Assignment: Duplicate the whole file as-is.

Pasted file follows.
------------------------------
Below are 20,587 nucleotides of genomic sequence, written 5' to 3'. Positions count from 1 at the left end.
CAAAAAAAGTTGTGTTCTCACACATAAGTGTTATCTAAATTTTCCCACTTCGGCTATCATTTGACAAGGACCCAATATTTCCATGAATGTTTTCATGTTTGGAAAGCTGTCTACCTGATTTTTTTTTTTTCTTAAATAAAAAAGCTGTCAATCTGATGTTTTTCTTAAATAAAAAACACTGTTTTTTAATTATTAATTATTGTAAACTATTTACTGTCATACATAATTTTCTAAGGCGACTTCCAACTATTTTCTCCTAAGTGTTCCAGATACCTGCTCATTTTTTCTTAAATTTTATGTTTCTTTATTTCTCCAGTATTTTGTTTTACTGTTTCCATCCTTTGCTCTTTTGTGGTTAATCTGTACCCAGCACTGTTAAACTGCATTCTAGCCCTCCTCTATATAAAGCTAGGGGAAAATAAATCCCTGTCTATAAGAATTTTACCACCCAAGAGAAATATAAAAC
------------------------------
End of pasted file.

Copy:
Below are 20,587 nucleotides of genomic sequence, written 5' to 3'. Positions count from 1 at the left end.
CAAAAAAAGTTGTGTTCTCACACATAAGTGTTATCTAAATTTTCCCACTTCGGCTATCATTTGACAAGGACCCAATATTTCCATGAATGTTTTCATGTTTGGAAAGCTGTCTACCTGATTTTTTTTTTTTCTTAAATAAAAAAGCTGTCAATCTGATGTTTTTCTTAAATAAAAAACACTGTTTTTTAATTATTAATTATTGTAAACTATTTACTGTCATACATAATTTTCTAAGGCGACTTCCAACTATTTTCTCCTAAGTGTTCCAGATACCTGCTCATTTTTTCTTAAATTTTATGTTTCTTTATTTCTCCAGTATTTTGTTTTACTGTTTCCATCCTTTGCTCTTTTGTGGTTAATCTGTACCCAGCACTGTTAAACTGCATTCTAGCCCTCCTCTATATAAAGCTAGGGGAAAATAAATCCCTGTCTATAAGAATTTTACCACCCAAGAGAAATATAAAAC